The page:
Doe et al v. McAfee et al

Filing 132

MINUTE ORDER granting 115 Defendants' Motion to Compel Plaintiffs to Comply with Discovery. Plaintiffs' 117 Motion for Protective Order is DENIED. By Magistrate Judge Michael J. Watanabe on 5/18/2015.(alowe) Modified text on 5/19/2015 to include additional motion (alowe).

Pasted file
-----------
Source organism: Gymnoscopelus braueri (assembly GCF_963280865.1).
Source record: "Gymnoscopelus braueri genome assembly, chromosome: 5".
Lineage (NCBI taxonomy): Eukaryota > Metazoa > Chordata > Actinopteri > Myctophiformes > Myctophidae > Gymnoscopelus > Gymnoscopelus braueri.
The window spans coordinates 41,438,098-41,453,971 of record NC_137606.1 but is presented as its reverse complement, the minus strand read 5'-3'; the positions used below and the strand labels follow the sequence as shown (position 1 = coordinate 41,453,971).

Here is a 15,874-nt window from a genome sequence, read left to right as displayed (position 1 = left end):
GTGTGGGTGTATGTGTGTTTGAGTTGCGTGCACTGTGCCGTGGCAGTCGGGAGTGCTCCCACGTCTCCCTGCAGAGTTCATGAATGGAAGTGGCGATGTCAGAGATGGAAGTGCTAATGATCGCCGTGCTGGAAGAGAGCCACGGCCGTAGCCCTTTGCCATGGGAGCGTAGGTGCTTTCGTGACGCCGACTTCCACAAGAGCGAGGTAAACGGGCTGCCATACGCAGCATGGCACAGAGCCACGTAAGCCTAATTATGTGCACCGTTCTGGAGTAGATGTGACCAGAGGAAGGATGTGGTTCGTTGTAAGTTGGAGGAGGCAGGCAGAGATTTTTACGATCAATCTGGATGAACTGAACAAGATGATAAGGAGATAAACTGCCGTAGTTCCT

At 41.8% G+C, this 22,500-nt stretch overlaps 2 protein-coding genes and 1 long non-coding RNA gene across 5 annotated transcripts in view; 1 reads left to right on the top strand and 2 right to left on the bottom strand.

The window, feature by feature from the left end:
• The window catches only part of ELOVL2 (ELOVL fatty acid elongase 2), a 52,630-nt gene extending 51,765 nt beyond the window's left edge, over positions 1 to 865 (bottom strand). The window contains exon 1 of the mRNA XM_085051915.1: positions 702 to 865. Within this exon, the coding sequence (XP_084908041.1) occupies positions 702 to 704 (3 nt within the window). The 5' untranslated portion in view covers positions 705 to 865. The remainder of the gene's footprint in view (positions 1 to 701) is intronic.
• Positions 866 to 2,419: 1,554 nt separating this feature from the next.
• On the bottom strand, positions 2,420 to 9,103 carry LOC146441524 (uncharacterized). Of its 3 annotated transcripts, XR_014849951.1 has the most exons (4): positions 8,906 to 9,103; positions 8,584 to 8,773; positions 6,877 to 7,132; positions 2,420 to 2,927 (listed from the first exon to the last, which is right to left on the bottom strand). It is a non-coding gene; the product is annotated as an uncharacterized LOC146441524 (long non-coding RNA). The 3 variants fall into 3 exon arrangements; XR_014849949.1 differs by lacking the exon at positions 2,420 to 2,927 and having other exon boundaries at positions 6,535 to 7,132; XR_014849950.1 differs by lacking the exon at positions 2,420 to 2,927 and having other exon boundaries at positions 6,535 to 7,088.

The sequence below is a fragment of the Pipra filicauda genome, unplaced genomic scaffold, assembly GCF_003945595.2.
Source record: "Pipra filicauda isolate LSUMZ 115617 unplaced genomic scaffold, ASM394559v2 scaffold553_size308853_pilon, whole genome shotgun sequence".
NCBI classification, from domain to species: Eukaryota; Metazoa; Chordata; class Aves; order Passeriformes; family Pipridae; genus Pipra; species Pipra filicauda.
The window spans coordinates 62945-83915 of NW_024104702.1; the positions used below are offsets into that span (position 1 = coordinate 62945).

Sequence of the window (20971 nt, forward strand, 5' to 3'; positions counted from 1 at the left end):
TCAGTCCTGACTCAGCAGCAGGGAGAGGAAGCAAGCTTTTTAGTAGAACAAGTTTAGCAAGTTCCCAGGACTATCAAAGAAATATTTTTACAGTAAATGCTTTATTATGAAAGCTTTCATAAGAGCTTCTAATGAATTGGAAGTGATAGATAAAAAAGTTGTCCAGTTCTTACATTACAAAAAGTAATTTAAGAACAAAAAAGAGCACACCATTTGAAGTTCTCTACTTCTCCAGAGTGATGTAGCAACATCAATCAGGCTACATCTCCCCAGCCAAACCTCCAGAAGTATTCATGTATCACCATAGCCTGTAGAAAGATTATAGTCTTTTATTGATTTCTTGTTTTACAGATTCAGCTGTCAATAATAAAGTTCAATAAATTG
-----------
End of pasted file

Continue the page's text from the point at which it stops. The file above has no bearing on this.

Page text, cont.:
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IN THE UNITED STATES DISTRICT COURT FOR THE DISTRICT OF COLORADO Civil Action No. 13-cv-01287-MSK-MJW JOHN DOE, JANE DOE, E.C., by her parents and next friends, E.S.C., by his parents and next friends, and J.C., by his parents and next friends, Plaintiffs, v. JOANNA MCAFEE, LISA LITTLE, JOEY HARRIS, MITCHELL MIHALKO, and CHAD HAYNES, Defendants. MINUTE ORDER Entered by Magistrate Judge Michael J. Watanabe It is hereby ORDERED that Defendants’ Motion to Compel Plaintiffs to Comply with Discovery (Docket No. 115) is GRANTED, for the following reasons. It is further ORDERED that Plaintiffs’ Motion for Protective Order (Docket No. 117) is DENIED, for the following reasons. As to Defendants’ motion to compel (Docket No. 115), the Court views the subparts of the objected-to interrogatories as factually and logically related to and subsumed within the primary question. See Rodriquez v. Chavez, No. 12-cv-01071PAB-MJW, 2013 WL 1444183, at *1 (D. Colo. Apr. 9, 2013) (describing Kendall test for interrogatories). For example, interrogatory 7 (the request Plaintiffs highlight first as an objectionable multi-part request) asks whether the responding plaintiff has been treated for mental health or substance-abuse disorders, and asks as sub-parts for the responding plaintiff to identify the source of such treatment and to summarize the purpose and result of such treatment. This is a classic example of a legitimate subpart rather than a new topic. See Kendall v. GEX Exposition Servs., Inc., 174 F.R.D. 684, 686 (D. Nev. 1997) (describing interrogatory no. 10, asking for disciplinary incidents, descriptions of the incidents, and identities of disciplining officers as example of “interrogatories with legitimate subparts which are subsumed in the primary question”). Accordingly, the Court finds that Defendants did not exhaust their allotted number of interrogatories with their first set of interrogatories and are therefore entitled to answers to their second set of interrogatories. It is ORDERED that Plaintiffs shall serve such answers on Defendants ON OR BEFORE JUNE 8, 2015. As to Plaintiffs’ motion for protective order (Docket No. 117), while it is appropriate to take a plaintiff’s deposition outside the forum state where extreme hardship is present—usually in the form of cost or inconvenience—Plaintiffs have not established any unusual hardship in this case. See Srebnik v. Dean, Case No. 05-cv01086-WYD-MJW, 2006 WL 2331014 (D. Colo. June 20, 2006). Specifically, Plaintiffs make no argument as to cost or inconvenience. To the contrary, Plaintiffs have offered to pay Defendants’ costs to travel to remote depositions, suggesting that cost is not part of their concern here; and Plaintiffs have refused to identify their state of residence, offering instead to take depositions in a “neutral” location, suggesting that convenience is also not a part of their concern here. Instead, Plaintiffs argue only that the teenage plaintiffs—currently ages 14, 15, and 16—will be traumatized by coming to Colorado for depositions, because Colorado was the location of the injurious conduct alleged in this lawsuit. Plaintiffs cite two cases where depositions were limited to protect child deponents. One case, Hunt v. Green, is unpublished and no copy was provided to the Court. In the other case, Buchner v. Richardson Hospiital Authority, 160 F.R.D. 88 (N.D. Tex. 1994), the teenage deponent was the victim of sexual abuse at the hands of the deposing defendant’s employee; without discounting the alleged conduct at issue in this case, the Court finds that it simply does not raise the same degree of concern. The Court does not find that Plaintiffs have established any reasonable basis for concern as to trauma merely from visiting Colorado for depositions, and the Court therefore will not order that the depositions take place in Clemson, South Carolina. Further, although Plaintiffs have asked for a delay so that a psychological examinations can take place before the depositions, it appears that the parties have already agreed to take depositions in the second half of June (two or three weeks after the scheduled examinations). Accordingly, this portion of the motion is denied as moot. Finally, it is further ORDERED that each party shall pay its own attorneys’ fees and costs as to Defendants’ motion to compel (Docket No. 115) and Plaintiffs’ motion for protective order (Docket No. 117), because the Court finds that an award of fees or costs would be unjust under the circumstances Date: May 18, 2015

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